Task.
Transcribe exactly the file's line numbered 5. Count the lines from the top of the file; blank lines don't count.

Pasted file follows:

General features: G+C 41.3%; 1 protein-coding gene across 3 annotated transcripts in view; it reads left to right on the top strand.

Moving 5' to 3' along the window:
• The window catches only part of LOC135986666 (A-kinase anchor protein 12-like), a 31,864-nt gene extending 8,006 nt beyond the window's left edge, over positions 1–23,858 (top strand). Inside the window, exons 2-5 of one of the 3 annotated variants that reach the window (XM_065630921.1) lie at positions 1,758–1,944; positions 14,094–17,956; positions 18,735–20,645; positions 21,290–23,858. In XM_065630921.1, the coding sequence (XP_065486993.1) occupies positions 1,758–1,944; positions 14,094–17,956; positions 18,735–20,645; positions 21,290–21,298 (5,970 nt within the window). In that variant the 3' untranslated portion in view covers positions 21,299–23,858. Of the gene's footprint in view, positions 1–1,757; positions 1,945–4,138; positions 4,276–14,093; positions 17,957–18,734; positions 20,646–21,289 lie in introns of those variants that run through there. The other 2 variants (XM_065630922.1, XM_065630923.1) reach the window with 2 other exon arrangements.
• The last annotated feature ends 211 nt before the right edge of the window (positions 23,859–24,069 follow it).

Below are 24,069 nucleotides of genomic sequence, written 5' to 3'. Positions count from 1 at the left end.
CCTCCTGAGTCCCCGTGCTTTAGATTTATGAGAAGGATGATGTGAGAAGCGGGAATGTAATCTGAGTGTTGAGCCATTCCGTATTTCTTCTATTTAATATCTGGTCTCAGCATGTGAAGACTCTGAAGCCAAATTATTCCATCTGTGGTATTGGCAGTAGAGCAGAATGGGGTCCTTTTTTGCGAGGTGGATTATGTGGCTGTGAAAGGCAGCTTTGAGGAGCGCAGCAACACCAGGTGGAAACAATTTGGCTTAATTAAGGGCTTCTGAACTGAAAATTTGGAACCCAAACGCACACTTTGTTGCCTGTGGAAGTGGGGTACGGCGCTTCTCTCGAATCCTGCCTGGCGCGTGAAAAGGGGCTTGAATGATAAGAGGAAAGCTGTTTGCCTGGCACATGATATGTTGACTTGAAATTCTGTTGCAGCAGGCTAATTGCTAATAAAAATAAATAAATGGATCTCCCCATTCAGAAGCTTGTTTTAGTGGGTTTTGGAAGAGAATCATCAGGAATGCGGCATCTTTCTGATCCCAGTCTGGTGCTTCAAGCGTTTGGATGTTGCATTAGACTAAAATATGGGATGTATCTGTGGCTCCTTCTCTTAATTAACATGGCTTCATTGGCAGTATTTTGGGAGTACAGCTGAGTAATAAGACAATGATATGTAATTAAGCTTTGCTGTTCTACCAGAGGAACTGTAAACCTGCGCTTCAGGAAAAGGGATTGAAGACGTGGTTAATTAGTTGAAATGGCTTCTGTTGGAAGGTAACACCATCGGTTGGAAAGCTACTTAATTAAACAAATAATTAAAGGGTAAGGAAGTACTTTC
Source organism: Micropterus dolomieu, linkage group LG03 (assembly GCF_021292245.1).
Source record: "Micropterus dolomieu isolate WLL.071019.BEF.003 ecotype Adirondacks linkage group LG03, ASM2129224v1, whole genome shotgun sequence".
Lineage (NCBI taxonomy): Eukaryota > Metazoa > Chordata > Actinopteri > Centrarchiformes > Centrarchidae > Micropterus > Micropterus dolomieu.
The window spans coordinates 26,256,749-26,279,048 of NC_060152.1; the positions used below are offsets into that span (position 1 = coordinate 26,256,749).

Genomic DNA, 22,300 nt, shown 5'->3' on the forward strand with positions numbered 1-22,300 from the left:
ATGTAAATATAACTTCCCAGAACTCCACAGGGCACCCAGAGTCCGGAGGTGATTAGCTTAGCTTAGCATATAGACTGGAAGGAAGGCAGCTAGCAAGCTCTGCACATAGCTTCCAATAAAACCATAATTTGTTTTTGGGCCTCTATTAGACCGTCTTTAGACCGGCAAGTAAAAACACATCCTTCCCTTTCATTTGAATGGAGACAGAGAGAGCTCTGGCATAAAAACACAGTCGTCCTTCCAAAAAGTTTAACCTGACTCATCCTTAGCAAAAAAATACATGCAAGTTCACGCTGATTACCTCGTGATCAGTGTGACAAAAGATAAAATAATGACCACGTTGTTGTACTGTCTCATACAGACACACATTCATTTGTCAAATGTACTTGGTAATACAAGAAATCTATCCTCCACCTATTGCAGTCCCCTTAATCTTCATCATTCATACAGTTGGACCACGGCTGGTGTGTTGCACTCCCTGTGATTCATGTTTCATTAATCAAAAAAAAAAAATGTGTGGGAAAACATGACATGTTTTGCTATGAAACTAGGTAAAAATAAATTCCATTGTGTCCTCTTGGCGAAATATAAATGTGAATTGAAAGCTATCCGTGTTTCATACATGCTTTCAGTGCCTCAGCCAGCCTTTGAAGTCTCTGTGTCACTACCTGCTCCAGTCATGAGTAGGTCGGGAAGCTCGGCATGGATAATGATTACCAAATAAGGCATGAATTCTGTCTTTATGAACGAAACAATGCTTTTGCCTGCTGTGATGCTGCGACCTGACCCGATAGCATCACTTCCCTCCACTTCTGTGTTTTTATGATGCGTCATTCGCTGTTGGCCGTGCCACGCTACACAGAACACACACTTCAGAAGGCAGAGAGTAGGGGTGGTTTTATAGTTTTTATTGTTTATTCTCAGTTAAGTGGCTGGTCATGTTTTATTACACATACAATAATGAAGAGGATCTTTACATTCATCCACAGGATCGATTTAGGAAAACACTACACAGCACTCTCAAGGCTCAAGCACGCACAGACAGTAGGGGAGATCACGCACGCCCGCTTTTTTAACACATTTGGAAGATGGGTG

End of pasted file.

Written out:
Below are 24,069 nucleotides of genomic sequence, written 5' to 3'. Positions count from 1 at the left end.